Eagle River Youth Coalition events feature panel discussion of teen vaping, Jan. 16 and 23

If you go …

What: Vaping and Marijuana, It’s Happening Here, Now, an Eat Chat Parent event.

When and where: 5:30 and 7:30 p.m. Tuesday, Jan. 16, at Vail Mountain School and Tuesday, Jan. 23, at Brush Creek Elementary.

Cost: Free; childcare and dinner provided with Spanish interpretation.

More information: RSVP to Carol Johnson at

EAGLE COUNTY — According to the most recent Healthy Kids Colorado Survey data, 30 percent of high schoolers said they have used an electronic vapor device, or vaped. The survey’s results also revealed that 27.8 percent of high school seniors reported vaping in the past year.

While vaping is worrisome — and something parents need to be aware of — Eagle County youth aren’t taking to it in droves, said Mandy Ivanov, Eagle County Public Health and Environment’s health promotion coordinator and schools liaison.

“It’s slightly higher than the state average but that leaves two-thirds of students who are not using,” Ivanov said.

Vaporizers are devices that heat a particular substance, such as flavorings, nicotine or cannabis, into a mist that is puffed or inhaled. A recent article in U.S. News & World Report reported that one in 10 high school seniors reported using vaporizers for marijuana substances, and close to a third — 32.8 percent — said they believed nicotine was in the mist the last time they used a vaping device.

Education is Key

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In light of these numbers, Eagle River Youth Coalition will focus on vaping and marijuana use at its next Eat Chat Parent events taking place this month and featuring a panel of experts including Ivanov, School Resource Officer Megan Heil and Carol Johnson, community education manager for the Eagle River Youth Coalition.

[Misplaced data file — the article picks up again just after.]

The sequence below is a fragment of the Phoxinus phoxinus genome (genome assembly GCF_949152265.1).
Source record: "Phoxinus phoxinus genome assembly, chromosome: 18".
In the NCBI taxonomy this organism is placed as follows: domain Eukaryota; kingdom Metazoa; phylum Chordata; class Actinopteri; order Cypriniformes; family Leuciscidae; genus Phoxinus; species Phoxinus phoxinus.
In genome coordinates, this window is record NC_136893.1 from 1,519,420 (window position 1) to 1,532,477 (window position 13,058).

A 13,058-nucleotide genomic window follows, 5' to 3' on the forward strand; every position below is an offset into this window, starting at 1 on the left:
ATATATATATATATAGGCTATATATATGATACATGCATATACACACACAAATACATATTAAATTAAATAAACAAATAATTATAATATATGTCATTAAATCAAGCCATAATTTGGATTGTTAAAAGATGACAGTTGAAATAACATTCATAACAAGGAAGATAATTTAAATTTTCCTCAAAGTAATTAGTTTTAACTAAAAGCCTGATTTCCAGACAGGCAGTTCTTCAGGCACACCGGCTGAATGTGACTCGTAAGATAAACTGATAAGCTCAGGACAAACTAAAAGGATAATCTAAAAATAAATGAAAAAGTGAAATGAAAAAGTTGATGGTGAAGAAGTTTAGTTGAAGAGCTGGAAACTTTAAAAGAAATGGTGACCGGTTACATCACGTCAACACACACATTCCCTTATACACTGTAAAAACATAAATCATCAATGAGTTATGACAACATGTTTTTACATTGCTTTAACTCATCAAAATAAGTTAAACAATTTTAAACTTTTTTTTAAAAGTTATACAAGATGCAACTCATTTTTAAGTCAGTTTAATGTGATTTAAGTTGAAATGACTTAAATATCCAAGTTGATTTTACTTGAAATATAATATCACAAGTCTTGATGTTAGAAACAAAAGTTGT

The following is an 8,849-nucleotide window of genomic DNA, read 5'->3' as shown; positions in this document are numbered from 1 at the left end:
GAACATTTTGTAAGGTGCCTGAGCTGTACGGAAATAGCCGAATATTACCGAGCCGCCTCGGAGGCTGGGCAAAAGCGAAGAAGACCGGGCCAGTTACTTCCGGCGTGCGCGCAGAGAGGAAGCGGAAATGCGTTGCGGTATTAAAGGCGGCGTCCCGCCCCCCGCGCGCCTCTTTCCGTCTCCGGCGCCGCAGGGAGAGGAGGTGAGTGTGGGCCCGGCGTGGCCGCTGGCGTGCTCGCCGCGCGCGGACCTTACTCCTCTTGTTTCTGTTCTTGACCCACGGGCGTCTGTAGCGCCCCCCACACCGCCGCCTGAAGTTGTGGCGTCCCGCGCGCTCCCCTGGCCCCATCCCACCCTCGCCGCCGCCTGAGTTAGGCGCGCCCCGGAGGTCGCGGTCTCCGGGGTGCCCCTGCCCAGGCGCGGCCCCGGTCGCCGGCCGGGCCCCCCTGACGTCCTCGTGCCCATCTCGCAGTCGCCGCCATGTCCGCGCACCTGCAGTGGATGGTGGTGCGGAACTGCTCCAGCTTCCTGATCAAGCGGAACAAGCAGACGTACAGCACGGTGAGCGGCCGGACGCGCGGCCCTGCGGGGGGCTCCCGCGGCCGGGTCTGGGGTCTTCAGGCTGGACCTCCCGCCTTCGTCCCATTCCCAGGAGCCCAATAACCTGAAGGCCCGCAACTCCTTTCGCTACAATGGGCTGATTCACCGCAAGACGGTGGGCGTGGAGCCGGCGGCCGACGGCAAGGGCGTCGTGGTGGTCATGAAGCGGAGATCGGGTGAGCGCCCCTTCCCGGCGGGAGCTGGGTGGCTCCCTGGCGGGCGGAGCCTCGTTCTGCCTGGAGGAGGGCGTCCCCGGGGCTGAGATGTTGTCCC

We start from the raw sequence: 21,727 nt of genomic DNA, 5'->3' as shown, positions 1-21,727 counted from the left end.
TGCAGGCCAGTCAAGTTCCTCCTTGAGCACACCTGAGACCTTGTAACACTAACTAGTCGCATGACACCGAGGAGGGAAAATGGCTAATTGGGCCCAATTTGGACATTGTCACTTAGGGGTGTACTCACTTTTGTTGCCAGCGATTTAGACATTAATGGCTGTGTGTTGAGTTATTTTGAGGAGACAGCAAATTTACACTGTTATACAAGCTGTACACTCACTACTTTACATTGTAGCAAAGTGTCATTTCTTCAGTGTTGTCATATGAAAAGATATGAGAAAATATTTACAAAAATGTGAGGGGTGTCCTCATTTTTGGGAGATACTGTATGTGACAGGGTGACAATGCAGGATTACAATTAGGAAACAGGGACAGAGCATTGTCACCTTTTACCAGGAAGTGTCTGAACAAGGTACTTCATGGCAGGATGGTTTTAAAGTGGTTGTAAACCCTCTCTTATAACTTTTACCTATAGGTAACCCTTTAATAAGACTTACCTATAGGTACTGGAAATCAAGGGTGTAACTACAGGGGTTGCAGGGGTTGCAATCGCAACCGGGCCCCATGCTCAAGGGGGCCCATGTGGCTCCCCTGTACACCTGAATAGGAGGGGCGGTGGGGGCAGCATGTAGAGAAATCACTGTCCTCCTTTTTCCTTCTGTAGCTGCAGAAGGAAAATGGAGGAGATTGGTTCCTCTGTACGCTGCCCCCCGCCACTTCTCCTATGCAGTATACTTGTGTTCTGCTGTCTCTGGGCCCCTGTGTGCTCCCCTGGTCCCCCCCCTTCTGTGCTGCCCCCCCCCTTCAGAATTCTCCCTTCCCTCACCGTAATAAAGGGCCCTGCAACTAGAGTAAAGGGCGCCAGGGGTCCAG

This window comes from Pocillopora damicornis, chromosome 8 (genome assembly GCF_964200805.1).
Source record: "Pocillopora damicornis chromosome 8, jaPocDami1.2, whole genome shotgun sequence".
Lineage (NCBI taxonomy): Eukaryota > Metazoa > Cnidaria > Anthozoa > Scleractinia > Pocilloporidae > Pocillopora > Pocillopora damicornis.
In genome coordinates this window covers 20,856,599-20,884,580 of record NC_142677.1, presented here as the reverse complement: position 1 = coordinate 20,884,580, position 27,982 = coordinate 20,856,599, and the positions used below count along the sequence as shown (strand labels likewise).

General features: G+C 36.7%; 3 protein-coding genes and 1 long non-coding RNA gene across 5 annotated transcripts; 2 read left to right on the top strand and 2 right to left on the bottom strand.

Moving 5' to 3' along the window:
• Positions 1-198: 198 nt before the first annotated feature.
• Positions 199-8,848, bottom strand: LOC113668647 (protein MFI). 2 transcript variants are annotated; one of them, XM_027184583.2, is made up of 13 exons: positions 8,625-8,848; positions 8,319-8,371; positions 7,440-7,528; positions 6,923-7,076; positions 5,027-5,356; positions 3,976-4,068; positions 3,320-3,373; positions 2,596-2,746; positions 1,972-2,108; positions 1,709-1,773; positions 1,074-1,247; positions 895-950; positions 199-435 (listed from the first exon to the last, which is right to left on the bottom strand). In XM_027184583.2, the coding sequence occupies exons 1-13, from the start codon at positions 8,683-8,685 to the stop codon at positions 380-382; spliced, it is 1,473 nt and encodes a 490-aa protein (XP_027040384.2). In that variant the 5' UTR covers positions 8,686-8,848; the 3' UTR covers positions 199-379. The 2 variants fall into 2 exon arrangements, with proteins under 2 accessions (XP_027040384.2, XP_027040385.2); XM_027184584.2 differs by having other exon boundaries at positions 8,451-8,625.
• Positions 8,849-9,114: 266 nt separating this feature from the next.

“Prevention education works best when delivered four to five years prior to the behavior,” said Johnson, Eat Chat Parent facilitator. “I frequently hear from parents that ‘my kids aren’t there yet.

“I think it’s never too early to have healthy conversations with your school-age kids, whether it’s about vaping, technology use or any other tough topic. Talk early and talk often is a common saying, and it’s really true.”

Although vaping can be passed off as inconsequential or harmless, just the opposite is true, Ivanov said. There is insufficient evidence to say whether the flavors that are inhaled are safe when they are heated, as even the flavors that claim to be nicotine-free often contain propylene glycol and flavoring compound.

“There are no regulations, no standards and really not much accountability for the manufacturers,” Ivanov said, adding that there can be as much nicotine in one pod as in an entire pack of cigarettes.

No one younger than 18 should have access to the product, but where there is a will, there is a way. The four big tobacco companies control most of the vaping market. It’s a new way to recruit youth, Ivanov said.

The Eat Chat Parent event will encourage parents to talk about it with their kids, just as parents talk about drugs, alcohol and tobacco. The panel will help put parents in the know, showing just what vapes and juuls — tiny devices that are easily hidden — look like.

“We want parents to feel free to ask questions, engage the experts and learn what to look for,” Johnson said.

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